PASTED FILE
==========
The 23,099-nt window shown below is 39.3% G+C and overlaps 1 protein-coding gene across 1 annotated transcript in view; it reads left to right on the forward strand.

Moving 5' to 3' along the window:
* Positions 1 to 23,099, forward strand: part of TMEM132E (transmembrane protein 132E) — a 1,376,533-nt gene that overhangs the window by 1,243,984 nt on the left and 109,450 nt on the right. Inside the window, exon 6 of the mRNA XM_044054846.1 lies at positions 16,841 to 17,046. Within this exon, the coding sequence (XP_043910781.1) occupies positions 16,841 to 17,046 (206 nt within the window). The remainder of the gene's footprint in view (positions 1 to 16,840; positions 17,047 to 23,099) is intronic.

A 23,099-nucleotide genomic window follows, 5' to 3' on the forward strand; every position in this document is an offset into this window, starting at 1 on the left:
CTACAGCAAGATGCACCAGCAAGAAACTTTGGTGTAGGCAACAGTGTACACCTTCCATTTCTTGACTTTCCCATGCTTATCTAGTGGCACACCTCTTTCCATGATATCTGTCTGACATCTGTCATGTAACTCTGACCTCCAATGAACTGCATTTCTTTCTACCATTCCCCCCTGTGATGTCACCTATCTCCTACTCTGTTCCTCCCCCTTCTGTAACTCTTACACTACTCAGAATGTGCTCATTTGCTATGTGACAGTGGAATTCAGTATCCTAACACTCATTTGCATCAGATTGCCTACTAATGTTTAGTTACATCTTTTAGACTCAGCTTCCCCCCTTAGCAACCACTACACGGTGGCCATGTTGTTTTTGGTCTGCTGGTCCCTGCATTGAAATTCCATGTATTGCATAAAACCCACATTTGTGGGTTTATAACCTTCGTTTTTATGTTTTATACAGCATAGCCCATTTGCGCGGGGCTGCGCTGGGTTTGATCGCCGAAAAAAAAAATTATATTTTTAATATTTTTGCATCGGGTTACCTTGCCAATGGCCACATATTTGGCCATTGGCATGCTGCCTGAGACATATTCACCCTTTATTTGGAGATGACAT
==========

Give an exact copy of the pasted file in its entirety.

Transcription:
The 23,099-nt window shown below is 39.3% G+C and overlaps 1 protein-coding gene across 1 annotated transcript in view; it reads left to right on the forward strand.

Moving 5' to 3' along the window:
* Positions 1 to 23,099, forward strand: part of TMEM132E (transmembrane protein 132E) — a 1,376,533-nt gene that overhangs the window by 1,243,984 nt on the left and 109,450 nt on the right. Inside the window, exon 6 of the mRNA XM_044054846.1 lies at positions 16,841 to 17,046. Within this exon, the coding sequence (XP_043910781.1) occupies positions 16,841 to 17,046 (206 nt within the window). The remainder of the gene's footprint in view (positions 1 to 16,840; positions 17,047 to 23,099) is intronic.

A 23,099-nucleotide genomic window follows, 5' to 3' on the forward strand; every position in this document is an offset into this window, starting at 1 on the left:
CTACAGCAAGATGCACCAGCAAGAAACTTTGGTGTAGGCAACAGTGTACACCTTCCATTTCTTGACTTTCCCATGCTTATCTAGTGGCACACCTCTTTCCATGATATCTGTCTGACATCTGTCATGTAACTCTGACCTCCAATGAACTGCATTTCTTTCTACCATTCCCCCCTGTGATGTCACCTATCTCCTACTCTGTTCCTCCCCCTTCTGTAACTCTTACACTACTCAGAATGTGCTCATTTGCTATGTGACAGTGGAATTCAGTATCCTAACACTCATTTGCATCAGATTGCCTACTAATGTTTAGTTACATCTTTTAGACTCAGCTTCCCCCCTTAGCAACCACTACACGGTGGCCATGTTGTTTTTGGTCTGCTGGTCCCTGCATTGAAATTCCATGTATTGCATAAAACCCACATTTGTGGGTTTATAACCTTCGTTTTTATGTTTTATACAGCATAGCCCATTTGCGCGGGGCTGCGCTGGGTTTGATCGCCGAAAAAAAAAATTATATTTTTAATATTTTTGCATCGGGTTACCTTGCCAATGGCCACATATTTGGCCATTGGCATGCTGCCTGAGACATATTCACCCTTTATTTGGAGATGACAT